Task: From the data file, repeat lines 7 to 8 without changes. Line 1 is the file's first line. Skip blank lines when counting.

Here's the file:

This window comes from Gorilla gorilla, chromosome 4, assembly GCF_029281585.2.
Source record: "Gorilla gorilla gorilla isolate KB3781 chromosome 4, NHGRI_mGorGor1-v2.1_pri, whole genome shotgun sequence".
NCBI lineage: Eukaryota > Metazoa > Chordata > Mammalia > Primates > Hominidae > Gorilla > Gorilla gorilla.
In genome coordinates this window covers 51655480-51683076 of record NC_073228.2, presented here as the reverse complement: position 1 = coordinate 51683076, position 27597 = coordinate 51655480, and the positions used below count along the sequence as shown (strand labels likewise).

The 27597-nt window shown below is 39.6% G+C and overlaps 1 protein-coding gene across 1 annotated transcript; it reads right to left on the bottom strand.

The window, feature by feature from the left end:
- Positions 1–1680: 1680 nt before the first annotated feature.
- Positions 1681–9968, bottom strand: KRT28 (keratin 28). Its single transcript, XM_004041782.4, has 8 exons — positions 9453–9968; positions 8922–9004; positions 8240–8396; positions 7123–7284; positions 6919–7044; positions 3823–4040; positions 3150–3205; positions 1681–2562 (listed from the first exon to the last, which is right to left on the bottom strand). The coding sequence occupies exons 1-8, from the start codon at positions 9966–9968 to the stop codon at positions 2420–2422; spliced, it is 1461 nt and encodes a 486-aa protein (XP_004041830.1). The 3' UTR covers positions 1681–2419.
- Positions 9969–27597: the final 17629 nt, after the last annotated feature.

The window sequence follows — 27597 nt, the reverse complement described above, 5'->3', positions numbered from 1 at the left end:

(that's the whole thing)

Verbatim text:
- Positions 1–1680: 1680 nt before the first annotated feature.
- Positions 1681–9968, bottom strand: KRT28 (keratin 28). Its single transcript, XM_004041782.4, has 8 exons — positions 9453–9968; positions 8922–9004; positions 8240–8396; positions 7123–7284; positions 6919–7044; positions 3823–4040; positions 3150–3205; positions 1681–2562 (listed from the first exon to the last, which is right to left on the bottom strand). The coding sequence occupies exons 1-8, from the start codon at positions 9966–9968 to the stop codon at positions 2420–2422; spliced, it is 1461 nt and encodes a 486-aa protein (XP_004041830.1). The 3' UTR covers positions 1681–2419.